Many were the subjects of grievances of the Zen nuns at the dawn of the 20th century. According to the regulations of the Soto tradition, women had to wear only the black robe of the novices; they had no access to any teaching, even lay or monastic; they could neither lead a temple nor participate in decision-making concerning their tradition; and their training as nuns was much longer than that of their male counterparts, sometimes three years longer.

Aware of the unfairness of their position, the Japanese nuns nevertheless chose to express their gratitude for this injustice, which gave them the opportunity to “polish the stone”, to deepen their practice and to take action.

Beginning in 1880, the Meiji era breathed a wind of modernization whose currents of tradition and westernization were to create many upheavals and divergences in Zen. The Meiji government allowed nuns and monks to marry. The nuns, who were not allowed to participate fully in the religious life of the Soto school, decided to return to the tradition of Dogen and to strengthen his egalitarian teaching of the monastic system. They drew from this a strategy of recognition and the means to change the power structures.

As for the monks, they did not need to establish their own legitimacy within the Soto school. For them, it was important to be modern, to prove that they still had a place in a changing society. Thus, they became priests in charge of their families: they married and devoted little time to the monasteries, raising children who would later become the heirs of their temples, a practice encouraged by the government. For these monk priests, there was no question of frightening the laity away with zazen or the rigours of monastic life.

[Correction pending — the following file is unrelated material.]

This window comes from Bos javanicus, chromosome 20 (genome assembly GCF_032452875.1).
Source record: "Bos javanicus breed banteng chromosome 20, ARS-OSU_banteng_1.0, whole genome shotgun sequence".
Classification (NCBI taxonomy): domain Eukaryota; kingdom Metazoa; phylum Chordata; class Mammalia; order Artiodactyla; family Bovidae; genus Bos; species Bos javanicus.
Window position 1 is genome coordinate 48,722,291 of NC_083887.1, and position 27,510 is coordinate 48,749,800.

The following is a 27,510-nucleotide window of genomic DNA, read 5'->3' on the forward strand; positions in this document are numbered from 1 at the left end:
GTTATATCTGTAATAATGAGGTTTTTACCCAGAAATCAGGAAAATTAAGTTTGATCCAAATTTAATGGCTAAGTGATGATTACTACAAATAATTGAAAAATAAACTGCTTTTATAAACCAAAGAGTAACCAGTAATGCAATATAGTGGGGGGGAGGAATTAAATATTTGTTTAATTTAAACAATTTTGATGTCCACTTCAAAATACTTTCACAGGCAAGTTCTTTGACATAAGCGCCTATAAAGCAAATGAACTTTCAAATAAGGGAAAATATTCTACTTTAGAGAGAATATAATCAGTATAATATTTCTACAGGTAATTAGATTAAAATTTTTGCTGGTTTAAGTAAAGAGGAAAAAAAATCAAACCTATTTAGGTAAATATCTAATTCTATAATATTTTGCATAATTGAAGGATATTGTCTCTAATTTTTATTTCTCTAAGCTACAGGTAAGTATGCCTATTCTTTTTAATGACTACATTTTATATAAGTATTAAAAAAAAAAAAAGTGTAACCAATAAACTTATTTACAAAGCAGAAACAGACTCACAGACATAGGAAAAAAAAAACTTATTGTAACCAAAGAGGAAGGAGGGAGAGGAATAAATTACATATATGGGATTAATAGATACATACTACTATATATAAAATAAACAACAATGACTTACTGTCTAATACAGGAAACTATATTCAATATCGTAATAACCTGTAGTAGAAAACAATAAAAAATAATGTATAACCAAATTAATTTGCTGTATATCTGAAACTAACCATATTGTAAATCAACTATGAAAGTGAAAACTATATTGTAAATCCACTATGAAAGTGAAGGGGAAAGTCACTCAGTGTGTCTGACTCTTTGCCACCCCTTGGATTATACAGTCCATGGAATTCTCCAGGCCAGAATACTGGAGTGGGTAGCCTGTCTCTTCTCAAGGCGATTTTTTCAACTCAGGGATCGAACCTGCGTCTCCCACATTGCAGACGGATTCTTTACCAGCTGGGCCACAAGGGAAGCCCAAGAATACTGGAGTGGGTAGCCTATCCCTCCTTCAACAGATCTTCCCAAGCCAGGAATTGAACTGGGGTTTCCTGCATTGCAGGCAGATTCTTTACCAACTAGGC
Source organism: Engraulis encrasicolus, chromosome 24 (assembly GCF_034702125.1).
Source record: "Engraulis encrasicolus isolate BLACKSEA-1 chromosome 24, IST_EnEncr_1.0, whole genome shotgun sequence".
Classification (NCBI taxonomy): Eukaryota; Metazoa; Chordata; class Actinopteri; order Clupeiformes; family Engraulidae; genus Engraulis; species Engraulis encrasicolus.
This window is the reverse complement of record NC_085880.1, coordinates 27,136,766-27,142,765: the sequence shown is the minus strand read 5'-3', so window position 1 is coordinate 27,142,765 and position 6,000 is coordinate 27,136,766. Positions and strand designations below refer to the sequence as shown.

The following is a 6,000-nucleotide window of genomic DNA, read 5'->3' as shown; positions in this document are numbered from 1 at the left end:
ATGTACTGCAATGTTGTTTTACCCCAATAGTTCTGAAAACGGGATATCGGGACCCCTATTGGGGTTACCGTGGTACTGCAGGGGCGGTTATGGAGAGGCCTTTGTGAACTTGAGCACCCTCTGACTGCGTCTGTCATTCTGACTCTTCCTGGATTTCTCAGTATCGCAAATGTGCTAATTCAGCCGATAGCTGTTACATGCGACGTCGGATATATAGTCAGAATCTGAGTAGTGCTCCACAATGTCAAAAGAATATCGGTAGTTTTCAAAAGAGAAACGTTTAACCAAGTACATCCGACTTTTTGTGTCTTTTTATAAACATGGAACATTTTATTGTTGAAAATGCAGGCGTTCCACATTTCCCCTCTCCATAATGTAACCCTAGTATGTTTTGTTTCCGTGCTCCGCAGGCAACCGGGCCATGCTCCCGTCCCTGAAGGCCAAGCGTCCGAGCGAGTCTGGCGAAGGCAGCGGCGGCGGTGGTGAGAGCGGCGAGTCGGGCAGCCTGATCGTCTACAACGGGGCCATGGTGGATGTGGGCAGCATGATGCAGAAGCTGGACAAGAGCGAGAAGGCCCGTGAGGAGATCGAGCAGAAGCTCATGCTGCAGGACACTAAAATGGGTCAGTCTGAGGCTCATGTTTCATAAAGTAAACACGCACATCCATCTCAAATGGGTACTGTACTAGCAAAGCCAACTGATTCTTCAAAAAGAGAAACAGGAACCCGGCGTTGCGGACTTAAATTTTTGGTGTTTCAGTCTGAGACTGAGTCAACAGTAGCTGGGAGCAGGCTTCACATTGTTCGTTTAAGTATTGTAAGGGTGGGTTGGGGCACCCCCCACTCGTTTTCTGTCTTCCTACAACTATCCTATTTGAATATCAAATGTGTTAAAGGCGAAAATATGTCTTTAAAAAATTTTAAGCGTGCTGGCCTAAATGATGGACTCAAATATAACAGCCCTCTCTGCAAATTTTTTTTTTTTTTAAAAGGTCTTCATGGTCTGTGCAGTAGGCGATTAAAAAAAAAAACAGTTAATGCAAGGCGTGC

This modernization of monastic life may have led people to believe that Dogen Zen almost no longer existed in Japan. It is to ignore the nunneries of the Soto tradition, which is the largest and most organised of the nunnery schools, with a thousand women having received ordination and three monasteries of formation. These women continue to wear robes and shave their heads because they have fought so hard over the last hundred years to be treated according to Dogen’s directives and to achieve equality in monastic life.

In the Zuimonki, Dogen said: “No monk, no nun can reach him [Buddha, Dharma] unless he has the mind of the one who has left home. A monk or nun who has the mind of a lay person has twice as many faults. Their attitude should be very different. »

For those claiming equal status for women, education was the main obstacle. Hori Mitsujo, Ando Dokai, Yamaguchi Kokan and Mizuno Jorin therefore established a small temple in Nagoya in 1904 to train women in Zen practice and lay education. They claimed this right on the basis of the title of ni-osho (Buddhist tutor) awarded to them by the head of Eihei-ji – despite the regulations – because of their practice, which was quite exceptional.

These four women, as intelligent as they were devoted, were very much supported by their families. They had established their temple in the countryside, in the middle of a bamboo forest. Eight female teachers and twenty-two novices lived there, in two rooms covered with six tatamis and without electricity. Living in a very small space, they ate frugally and had few books at their disposal.

More and more women began to frequent the temple in Nagoya, even though it was far from everything, and Hori Mitsujo began to visit a temple in the vicinity: she came every day to pray to Kannon for a miracle to enlarge the community’s premises. One day a wealthy man asked her what kind of miracle she was expecting. He offered her land and building materials. The nuns built their own school, which was destroyed by a typhoon in 1912 and then by an air raid in 1945. For the next two years, the nuns were left without a home (clouds and water), waiting for their new construction to be completed.